Matricula Consular ID card


The Mexican Matricula Consular ID card is an ID card issued to Mexican foreign nationals in the United States. The matricula consular is useful in the United States only for illegal aliens, because legal immigrants by definition have legal U.S. government-issued documents.

After 9/11, the Mexican Government realized that they could not gain another U.S. amnesty for illegal aliens. Instead, they launched a lobbying campaign to gain acceptance of the ID at state and local levels and from U.S. banks.

D.A. King's 'secure' Matricula Consular ID card U.S. Congressman Tom Tancredo said, "The only people who benefit from having such an ID are those who have come illegally and have broken our laws." This ID card is essentially a back door attempt at a stealth amnesty and a direct challenge to the jurisdiction of Congress over U.S. immigration policy. Roberto Rodriguez Hernandez, director of the Mexican card program was quoted as saying "It's necessary to push the need for an amnesty at all levels."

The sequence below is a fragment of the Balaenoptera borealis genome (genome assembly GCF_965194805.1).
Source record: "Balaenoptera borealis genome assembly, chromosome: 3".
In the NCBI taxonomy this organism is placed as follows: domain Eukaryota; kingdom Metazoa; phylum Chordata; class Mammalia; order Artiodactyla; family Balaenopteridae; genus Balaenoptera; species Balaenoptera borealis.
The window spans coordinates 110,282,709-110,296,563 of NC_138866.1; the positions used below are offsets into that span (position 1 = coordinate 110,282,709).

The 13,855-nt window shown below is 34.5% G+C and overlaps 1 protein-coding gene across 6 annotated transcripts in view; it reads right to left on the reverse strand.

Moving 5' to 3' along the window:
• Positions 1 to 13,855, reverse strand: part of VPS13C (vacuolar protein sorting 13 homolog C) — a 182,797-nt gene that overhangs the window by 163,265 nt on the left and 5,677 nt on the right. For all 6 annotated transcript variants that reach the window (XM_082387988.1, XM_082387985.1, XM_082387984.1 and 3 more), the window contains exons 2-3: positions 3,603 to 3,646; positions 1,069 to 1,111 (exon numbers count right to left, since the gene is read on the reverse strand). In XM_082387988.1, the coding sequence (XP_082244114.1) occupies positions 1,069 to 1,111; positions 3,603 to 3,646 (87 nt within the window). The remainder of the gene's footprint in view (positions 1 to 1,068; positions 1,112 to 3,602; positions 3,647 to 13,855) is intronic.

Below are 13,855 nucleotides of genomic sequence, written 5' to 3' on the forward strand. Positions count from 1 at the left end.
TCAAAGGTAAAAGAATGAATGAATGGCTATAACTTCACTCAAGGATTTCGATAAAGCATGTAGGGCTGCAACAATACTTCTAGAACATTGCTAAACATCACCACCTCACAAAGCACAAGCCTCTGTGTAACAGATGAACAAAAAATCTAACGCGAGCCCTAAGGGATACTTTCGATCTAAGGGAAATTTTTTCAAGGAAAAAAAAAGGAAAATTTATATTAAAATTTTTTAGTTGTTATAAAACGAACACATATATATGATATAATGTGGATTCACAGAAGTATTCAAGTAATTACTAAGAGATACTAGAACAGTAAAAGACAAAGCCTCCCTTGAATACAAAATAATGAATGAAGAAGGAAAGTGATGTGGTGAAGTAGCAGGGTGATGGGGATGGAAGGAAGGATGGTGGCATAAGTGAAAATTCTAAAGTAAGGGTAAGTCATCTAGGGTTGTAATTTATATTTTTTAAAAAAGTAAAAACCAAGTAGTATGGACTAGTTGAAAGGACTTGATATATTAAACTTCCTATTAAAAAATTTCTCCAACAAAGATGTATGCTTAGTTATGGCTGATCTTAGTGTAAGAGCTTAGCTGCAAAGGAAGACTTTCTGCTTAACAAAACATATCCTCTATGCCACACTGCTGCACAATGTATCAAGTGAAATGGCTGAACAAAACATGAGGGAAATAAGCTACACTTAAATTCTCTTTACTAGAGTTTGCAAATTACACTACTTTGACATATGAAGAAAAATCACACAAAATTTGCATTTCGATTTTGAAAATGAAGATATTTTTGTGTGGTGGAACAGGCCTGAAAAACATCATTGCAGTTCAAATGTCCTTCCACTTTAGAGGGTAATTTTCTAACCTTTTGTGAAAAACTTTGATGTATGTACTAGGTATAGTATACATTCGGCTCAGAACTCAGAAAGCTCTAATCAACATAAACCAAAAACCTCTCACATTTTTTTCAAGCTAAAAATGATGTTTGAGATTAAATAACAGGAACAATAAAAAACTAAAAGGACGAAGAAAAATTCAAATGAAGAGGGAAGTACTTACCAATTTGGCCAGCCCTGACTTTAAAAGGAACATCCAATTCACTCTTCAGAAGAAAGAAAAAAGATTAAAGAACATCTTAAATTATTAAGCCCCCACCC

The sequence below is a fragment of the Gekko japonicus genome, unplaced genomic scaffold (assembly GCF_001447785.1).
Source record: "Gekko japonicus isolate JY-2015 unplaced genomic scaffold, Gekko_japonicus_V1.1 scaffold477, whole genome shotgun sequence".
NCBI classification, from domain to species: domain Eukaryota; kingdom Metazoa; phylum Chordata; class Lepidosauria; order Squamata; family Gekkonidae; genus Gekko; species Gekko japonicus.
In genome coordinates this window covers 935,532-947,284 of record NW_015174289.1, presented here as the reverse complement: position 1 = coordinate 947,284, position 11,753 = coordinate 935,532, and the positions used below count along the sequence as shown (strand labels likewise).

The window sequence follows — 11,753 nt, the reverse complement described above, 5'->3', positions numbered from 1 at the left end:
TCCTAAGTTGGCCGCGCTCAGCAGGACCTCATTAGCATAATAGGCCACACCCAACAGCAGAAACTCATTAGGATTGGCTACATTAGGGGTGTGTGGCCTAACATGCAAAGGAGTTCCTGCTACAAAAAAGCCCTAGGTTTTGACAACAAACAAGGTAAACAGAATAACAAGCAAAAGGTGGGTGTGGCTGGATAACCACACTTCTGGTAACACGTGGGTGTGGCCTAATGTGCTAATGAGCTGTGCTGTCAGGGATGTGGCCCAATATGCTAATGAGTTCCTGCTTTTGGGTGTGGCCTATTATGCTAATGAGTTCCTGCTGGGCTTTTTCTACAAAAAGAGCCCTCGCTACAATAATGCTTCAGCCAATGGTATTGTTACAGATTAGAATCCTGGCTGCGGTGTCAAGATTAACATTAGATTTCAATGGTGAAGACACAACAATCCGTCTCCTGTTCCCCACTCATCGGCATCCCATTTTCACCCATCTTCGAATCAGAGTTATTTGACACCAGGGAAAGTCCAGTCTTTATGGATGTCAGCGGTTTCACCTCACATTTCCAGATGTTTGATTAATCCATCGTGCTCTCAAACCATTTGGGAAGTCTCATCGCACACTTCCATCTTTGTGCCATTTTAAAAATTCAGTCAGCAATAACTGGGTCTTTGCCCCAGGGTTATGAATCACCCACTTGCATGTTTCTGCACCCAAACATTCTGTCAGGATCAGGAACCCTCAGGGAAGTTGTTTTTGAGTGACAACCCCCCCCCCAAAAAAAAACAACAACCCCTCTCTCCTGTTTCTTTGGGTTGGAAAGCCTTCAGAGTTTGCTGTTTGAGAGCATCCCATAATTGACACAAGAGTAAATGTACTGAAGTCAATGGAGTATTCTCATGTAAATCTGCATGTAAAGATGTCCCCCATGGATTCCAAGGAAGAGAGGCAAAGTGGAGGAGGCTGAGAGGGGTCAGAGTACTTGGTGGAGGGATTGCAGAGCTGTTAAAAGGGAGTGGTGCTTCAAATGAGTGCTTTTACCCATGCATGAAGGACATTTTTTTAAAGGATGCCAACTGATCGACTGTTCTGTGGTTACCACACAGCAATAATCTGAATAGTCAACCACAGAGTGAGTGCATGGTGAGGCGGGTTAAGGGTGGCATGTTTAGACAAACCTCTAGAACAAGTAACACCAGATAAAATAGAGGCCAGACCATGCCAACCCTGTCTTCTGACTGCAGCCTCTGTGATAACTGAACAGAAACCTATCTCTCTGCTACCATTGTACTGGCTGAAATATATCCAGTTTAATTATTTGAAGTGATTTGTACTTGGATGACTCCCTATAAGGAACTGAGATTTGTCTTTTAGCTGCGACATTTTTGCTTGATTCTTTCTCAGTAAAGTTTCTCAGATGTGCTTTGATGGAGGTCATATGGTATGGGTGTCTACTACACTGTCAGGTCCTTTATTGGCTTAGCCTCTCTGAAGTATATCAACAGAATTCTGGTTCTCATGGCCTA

A 'secure' Matricula Consular ID card The matricula card is not a secure document (the Matricula Cards on this page are of American citizens). Mexico does not authenticate documents used to obtain the ID against computerized data files in Mexico. No major bank in Mexico accepts the card to open an account and the cards are recognized as IDs in only 10 of Mexico's 32 states and districts.

Now, Guatemala, Honduras, Poland, Peru and El Salvador, aware of Mexico's success, have begun or are considering issuing cards of their own.

Jack Henzie's 'secure' Matricula Consular ID card City liability insurance companies almost certainly won't cover liability associated with accepting such a card, since it is a violation of Federal law to accept the card. So if a city accepts the card and a citizen is injured by an illegal alien, the citizen could likely sue individual city council members for their personal assets and life savings.

Specifically, a state or local government official or employee who provides any benefit or service to such a presenter possesses the criminal intent (mens rea) necessary for a felony indictment under Section 274 of the Immigration and Nationality Act, which provides criminal penalties for any act that "encourages or induces an alien to come to, enter, or reside in the United States, knowing or in reckless disregard of the fact that such coming to, entry, or residence is or will be in violation of law."

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